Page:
Deferring Execution Until Print Time
When setting fancy text, Gonzo normally does a whole line at a time. To do this, there is a current Gonzo printlist. The printlist is an array of executable procs that are done in strict sequential order as a forall loop. Each proc typically might be a group of words having the same font, point size, and weight. Several procs might be needed per line if there are size, kerning, italic, bold, or special effect changes in the middle of the line.
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The exact current xpos position on the line may not be known ahead of time!

Especially with a fill justify. And its exact position may depend highly on what has already been put down. There are all sorts of sneaky and powerful things you can do by inserting an additional proc or two inside your printlist. For instance, you might want to make one word red. Or you might like to place an emphasis box or fancy graphics underneath a few words. Or, most importantly, you might want to set an "action block" or a PDFMarking Acrobat ANN link underneath a url. One that automatically tracks the printed url name and length. Regardless of where on the line the url text is or how much post editing is done. And needing no later manual intervention. When creating a Gonzo text proc, a pointer to the last used printlist entry starts off as the second stack element. It becomes the third stack element when you put your new deferred proc on the stack. Here is the general method of inserting a top-of-stack proc into your printlist....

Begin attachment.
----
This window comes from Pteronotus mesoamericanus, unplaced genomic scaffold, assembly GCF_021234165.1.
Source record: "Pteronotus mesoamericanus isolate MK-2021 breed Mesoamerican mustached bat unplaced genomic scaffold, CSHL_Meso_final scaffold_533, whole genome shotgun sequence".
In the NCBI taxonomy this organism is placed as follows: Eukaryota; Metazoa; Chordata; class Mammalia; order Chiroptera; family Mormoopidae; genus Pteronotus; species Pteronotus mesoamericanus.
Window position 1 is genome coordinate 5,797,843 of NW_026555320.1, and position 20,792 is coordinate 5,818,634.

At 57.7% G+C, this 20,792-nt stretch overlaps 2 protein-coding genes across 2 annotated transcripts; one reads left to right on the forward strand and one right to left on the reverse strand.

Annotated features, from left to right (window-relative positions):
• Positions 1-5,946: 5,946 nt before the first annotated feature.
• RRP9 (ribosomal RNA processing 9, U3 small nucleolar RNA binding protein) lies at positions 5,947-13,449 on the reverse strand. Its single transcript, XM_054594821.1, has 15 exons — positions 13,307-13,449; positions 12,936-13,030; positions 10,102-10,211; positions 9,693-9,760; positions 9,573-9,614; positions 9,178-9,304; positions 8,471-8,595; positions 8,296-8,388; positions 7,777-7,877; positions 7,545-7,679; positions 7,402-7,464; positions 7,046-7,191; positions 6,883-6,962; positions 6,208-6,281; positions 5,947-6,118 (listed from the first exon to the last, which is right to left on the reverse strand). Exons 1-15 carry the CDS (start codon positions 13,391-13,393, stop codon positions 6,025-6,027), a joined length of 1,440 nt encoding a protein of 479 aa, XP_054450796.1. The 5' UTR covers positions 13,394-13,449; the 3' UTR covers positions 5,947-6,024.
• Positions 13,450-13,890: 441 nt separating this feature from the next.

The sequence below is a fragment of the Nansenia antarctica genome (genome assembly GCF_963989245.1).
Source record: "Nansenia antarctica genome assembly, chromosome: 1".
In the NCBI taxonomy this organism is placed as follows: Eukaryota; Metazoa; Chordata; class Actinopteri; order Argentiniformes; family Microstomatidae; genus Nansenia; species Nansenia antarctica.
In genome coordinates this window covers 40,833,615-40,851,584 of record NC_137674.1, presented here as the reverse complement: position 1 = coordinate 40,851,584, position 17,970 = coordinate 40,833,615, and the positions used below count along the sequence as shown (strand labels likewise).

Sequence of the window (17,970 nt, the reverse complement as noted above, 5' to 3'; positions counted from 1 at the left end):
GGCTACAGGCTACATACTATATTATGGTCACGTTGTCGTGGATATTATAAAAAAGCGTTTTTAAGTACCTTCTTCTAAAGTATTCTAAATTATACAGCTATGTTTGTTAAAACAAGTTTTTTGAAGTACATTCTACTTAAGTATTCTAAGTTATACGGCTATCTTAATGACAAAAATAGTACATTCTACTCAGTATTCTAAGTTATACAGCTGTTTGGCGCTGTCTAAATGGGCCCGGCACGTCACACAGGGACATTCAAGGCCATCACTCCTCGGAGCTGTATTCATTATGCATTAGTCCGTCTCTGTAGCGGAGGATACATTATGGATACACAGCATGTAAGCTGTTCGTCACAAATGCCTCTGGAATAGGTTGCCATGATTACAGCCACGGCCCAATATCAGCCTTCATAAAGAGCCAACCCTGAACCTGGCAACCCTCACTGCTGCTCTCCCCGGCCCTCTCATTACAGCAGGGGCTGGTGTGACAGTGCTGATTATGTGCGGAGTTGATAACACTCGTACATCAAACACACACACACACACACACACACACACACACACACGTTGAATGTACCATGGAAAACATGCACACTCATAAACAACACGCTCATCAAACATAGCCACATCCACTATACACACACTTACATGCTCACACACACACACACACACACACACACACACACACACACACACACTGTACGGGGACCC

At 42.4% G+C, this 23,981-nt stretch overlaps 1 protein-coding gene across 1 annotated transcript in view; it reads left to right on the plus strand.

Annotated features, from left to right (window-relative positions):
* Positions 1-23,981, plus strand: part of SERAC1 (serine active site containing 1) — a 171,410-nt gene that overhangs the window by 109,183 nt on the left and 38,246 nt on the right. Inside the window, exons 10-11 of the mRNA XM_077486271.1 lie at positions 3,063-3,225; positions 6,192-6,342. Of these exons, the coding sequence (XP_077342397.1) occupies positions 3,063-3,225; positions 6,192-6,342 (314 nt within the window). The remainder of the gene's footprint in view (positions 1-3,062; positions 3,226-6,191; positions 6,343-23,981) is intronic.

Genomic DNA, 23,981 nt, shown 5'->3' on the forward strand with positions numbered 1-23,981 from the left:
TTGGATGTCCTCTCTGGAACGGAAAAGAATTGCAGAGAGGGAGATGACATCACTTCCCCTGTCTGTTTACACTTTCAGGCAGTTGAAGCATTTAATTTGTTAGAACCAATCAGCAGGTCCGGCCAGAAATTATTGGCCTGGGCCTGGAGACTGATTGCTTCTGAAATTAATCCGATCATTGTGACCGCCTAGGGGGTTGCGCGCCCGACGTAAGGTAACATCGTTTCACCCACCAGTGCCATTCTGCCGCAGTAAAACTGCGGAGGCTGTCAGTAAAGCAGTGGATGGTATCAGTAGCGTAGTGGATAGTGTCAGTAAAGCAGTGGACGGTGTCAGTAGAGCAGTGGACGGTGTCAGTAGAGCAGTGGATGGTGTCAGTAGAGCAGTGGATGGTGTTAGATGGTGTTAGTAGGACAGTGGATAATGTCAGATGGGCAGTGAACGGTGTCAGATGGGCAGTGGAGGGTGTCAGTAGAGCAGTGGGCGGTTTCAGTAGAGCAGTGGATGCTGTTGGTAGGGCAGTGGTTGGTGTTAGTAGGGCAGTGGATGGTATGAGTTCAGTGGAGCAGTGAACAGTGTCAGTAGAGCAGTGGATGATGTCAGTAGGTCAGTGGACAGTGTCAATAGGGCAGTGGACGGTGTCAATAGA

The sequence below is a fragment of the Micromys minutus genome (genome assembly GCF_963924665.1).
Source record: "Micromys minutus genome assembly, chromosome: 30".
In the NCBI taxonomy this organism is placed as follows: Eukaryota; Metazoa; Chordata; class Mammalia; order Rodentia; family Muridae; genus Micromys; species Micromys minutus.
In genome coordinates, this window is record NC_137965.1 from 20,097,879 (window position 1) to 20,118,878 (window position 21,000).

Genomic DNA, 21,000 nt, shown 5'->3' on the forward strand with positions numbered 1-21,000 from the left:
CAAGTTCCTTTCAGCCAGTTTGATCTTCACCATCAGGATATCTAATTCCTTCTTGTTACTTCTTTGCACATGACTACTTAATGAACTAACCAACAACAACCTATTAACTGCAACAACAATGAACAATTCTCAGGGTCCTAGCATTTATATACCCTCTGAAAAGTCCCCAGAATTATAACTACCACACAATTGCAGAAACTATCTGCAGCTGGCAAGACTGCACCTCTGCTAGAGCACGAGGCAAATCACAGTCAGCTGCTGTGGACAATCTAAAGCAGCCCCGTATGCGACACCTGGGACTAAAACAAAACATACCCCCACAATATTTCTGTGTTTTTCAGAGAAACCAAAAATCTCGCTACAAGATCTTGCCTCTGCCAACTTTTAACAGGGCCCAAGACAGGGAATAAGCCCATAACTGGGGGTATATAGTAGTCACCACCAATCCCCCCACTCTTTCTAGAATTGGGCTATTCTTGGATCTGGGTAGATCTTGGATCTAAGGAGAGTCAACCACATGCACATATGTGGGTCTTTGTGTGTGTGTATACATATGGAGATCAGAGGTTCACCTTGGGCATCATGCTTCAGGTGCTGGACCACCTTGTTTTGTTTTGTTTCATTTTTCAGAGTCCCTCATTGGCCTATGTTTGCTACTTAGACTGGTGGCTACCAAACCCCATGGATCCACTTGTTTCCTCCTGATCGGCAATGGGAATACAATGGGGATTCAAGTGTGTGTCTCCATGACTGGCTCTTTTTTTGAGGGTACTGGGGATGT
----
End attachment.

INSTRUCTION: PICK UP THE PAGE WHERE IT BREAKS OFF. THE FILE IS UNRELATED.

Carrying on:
1. Create an executable ( but NOT executing! ) array. Then make the array executable. 2. Add this magic command sequence... printlist exch 3 index exch put exch 1 add exch % stuff into printlist % incrementlist count

What this does is take your top-of-stack proc, adds it as the newest array element to your printlist, and then increments and properly replaces the printlist pointer. Here is how you would make one word red and the rest of the line black again...